SPSFC FINALIST REVIEW: Steel Guardian, by Cameron Coral

The time is finally upon us. The SPSFC has reached the finals, and we have a finalist review here for you today. This one is of Cameron Coral’s Steel Guardian. This book has an SPSFC rating of 7.00 out of 10. Today’s review comes to you courtesy of my fellow judge Ryan.

Lone Wolf and Cub, The Mandalorian and Baby Yoda, Block and a baby he doesn’t realize he should name. A time-honoured tradition is to take your cool protagonist and attach an infant they need to protect.

Of course, there is nothing that says ‘cool protagonist’ about Block, who is a CleanerBot. He excels in the war on grime but that’s about the extent of it. He is nonetheless a very enjoyable protagonist, an underdog not just because he’s a cleaning robot, but because he’s an old, outdated cleaning robot, and a cleaning robot who still has affection for humans. Most robots want humans killed or taken prisoner, and the feeling is mutual. Block is dealing with a variety of problems, and whether he fails or succeeds at any given task, it makes sense given his skill set—no sudden powers, no downloading kung fu.

While sheltering in an old school, Block comes across an IncubatorBot that has been infected with malware, by a human anti-robot division called Hemlock. Before it malfunctions, it gives him an infant, and then the school ends up in a crossfire between SoldierBots and Hemlock. Block escapes, but he suddenly has a baby and has no idea how to take care of it—and even if he did, resources are hard to come by.

(A minor issue: I’m not sure how old this baby is supposed to be. It had just come out of the incubator, but he’s feeding it crackers and water and ibuprofen. There’s a big difference between a newborn and a three-month old, a six-month old, a one-year old.)

Block’s immediate decision is to find it a human to take care of it. He has a test of worthiness to ascertain whether someone would make a fine parent to this baby, including asking them their favorite film, game, and earliest memory. But since humans are pretty scarce, he ends up purchasing a prisoner in the hopes that her maternal instincts will kick in.

Nova, the prisoner in question, is a great character, in that she utterly hates Block, and has no maternal instincts to speak of. She’s pretty pissed at Block’s assumption.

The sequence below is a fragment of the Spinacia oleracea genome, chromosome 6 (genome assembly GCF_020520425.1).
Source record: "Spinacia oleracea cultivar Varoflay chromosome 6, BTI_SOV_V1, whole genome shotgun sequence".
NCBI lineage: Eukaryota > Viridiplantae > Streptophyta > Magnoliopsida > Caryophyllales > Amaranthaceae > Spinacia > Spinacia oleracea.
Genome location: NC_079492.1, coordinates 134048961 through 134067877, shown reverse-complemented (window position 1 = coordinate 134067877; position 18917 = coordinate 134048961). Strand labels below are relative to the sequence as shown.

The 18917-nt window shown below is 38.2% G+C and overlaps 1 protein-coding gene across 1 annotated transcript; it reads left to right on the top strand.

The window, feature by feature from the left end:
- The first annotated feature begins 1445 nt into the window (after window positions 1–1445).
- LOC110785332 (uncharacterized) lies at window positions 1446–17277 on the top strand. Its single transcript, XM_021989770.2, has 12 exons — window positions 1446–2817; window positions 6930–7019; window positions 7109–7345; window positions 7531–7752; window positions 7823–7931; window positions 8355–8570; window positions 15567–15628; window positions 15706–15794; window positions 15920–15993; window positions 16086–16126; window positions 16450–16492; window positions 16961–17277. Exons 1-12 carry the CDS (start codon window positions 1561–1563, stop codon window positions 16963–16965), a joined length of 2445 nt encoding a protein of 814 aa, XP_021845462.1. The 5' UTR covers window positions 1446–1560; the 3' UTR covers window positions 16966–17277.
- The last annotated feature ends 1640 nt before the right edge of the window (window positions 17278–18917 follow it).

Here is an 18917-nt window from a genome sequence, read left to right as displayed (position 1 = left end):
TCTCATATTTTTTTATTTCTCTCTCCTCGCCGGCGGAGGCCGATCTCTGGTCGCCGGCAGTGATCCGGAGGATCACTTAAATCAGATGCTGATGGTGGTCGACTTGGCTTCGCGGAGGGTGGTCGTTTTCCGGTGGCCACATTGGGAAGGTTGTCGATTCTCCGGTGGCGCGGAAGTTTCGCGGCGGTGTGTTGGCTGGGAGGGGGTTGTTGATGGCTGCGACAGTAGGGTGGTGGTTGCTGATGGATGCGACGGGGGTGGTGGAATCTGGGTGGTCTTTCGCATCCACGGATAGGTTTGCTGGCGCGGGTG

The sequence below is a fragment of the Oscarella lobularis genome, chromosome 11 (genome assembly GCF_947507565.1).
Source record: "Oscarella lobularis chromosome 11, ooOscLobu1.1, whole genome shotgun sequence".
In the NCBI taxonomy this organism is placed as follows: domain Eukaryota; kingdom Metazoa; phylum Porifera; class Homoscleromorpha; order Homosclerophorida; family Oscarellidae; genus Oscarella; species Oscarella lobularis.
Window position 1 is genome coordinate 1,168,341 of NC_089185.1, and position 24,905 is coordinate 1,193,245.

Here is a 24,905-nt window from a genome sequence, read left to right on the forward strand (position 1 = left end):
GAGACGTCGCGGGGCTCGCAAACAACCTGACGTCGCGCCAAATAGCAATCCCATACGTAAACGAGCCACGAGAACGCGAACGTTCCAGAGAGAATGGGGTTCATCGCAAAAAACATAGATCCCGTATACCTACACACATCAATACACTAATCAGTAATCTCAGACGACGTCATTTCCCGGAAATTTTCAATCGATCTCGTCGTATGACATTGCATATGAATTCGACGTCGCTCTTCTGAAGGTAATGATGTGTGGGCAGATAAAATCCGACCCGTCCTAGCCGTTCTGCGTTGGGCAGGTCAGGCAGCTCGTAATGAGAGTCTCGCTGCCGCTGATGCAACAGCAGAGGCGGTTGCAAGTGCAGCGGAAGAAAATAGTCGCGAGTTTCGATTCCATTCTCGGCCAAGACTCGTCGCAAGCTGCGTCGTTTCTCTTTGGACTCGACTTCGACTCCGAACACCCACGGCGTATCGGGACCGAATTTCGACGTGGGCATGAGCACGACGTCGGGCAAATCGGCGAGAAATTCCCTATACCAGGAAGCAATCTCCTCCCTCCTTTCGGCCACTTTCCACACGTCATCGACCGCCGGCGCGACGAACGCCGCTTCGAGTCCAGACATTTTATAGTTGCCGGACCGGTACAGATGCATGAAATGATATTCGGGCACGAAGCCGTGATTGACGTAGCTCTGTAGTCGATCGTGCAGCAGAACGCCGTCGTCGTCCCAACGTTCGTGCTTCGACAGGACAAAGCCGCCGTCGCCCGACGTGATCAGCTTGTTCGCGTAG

Their dynamic drives the rest of the book. Neither of them trusts the other, and with good cause, but they need to work together. They do a lot of traveling, and Block has heard of a land where humans and robots live in harmony. He convinces Nova to help him get there, despite their shared distrust. Her motives are unclear to him, and her answers to his worthiness test don’t point to a simple sense of ‘worthy’ or ‘unworthy.’

His test brings back a lot of his own memories, as his time with humans was largely spent with the hotel manager where he worked. They’d watch movies and play chess. But there’s one memory deep within, this awful guilt that weighs on him. I’ve seen that kind of situation play out before—either he’s forced into an impossible choice, or he’s not quite capable of saving someone, and that guilt still resides. But the actual revelation was much smaller, and all the starker and more brilliant for that.

What should be Block’s greatest liabilities are, in a lot of ways, his greatest assets. The fact that he’s a CleanerBot means that humans are less likely to destroy him just in case—he’s no threat. Had he seemed more threatening, the story would have ended much worse. And as an old model he seems no threat to the robots either. He leverages his weakness into giving him a chance to use diplomacy, and though it’s outside of his realm of expertise, it seems their best hope.

I really enjoyed Steel Guardian. It was a great fun romp with some twists on old tropes.

Published by Alex Hormann

I'm a writer, reader, and farmer, with an interest in all things speculative.

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